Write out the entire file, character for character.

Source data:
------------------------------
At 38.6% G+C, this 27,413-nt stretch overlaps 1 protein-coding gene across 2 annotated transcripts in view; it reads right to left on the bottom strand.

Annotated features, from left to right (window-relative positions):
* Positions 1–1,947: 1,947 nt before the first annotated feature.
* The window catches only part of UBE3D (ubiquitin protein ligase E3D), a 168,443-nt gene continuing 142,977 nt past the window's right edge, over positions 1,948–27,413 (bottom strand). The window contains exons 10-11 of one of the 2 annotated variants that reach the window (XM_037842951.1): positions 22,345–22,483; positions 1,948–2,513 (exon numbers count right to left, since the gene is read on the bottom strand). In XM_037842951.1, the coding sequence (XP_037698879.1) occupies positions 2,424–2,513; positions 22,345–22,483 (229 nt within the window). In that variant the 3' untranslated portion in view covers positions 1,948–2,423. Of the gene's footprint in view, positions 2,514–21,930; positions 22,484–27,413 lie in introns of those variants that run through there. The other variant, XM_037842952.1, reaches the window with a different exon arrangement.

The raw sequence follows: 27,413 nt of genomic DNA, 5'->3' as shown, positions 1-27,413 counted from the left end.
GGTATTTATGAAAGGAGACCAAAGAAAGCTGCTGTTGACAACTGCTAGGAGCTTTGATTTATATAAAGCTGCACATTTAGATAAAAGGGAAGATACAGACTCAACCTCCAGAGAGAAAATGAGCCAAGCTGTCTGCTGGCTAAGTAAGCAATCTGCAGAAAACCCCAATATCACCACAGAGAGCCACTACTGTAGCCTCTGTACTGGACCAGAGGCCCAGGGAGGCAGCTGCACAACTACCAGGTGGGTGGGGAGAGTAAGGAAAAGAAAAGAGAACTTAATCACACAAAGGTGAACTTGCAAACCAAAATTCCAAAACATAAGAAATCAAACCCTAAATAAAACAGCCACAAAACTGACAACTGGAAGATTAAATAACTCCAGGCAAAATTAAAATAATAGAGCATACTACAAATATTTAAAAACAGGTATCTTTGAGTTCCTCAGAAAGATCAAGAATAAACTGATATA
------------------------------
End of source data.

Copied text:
At 38.6% G+C, this 27,413-nt stretch overlaps 1 protein-coding gene across 2 annotated transcripts in view; it reads right to left on the bottom strand.

Annotated features, from left to right (window-relative positions):
* Positions 1–1,947: 1,947 nt before the first annotated feature.
* The window catches only part of UBE3D (ubiquitin protein ligase E3D), a 168,443-nt gene continuing 142,977 nt past the window's right edge, over positions 1,948–27,413 (bottom strand). The window contains exons 10-11 of one of the 2 annotated variants that reach the window (XM_037842951.1): positions 22,345–22,483; positions 1,948–2,513 (exon numbers count right to left, since the gene is read on the bottom strand). In XM_037842951.1, the coding sequence (XP_037698879.1) occupies positions 2,424–2,513; positions 22,345–22,483 (229 nt within the window). In that variant the 3' untranslated portion in view covers positions 1,948–2,423. Of the gene's footprint in view, positions 2,514–21,930; positions 22,484–27,413 lie in introns of those variants that run through there. The other variant, XM_037842952.1, reaches the window with a different exon arrangement.

The raw sequence follows: 27,413 nt of genomic DNA, 5'->3' as shown, positions 1-27,413 counted from the left end.
GGTATTTATGAAAGGAGACCAAAGAAAGCTGCTGTTGACAACTGCTAGGAGCTTTGATTTATATAAAGCTGCACATTTAGATAAAAGGGAAGATACAGACTCAACCTCCAGAGAGAAAATGAGCCAAGCTGTCTGCTGGCTAAGTAAGCAATCTGCAGAAAACCCCAATATCACCACAGAGAGCCACTACTGTAGCCTCTGTACTGGACCAGAGGCCCAGGGAGGCAGCTGCACAACTACCAGGTGGGTGGGGAGAGTAAGGAAAAGAAAAGAGAACTTAATCACACAAAGGTGAACTTGCAAACCAAAATTCCAAAACATAAGAAATCAAACCCTAAATAAAACAGCCACAAAACTGACAACTGGAAGATTAAATAACTCCAGGCAAAATTAAAATAATAGAGCATACTACAAATATTTAAAAACAGGTATCTTTGAGTTCCTCAGAAAGATCAAGAATAAACTGATATA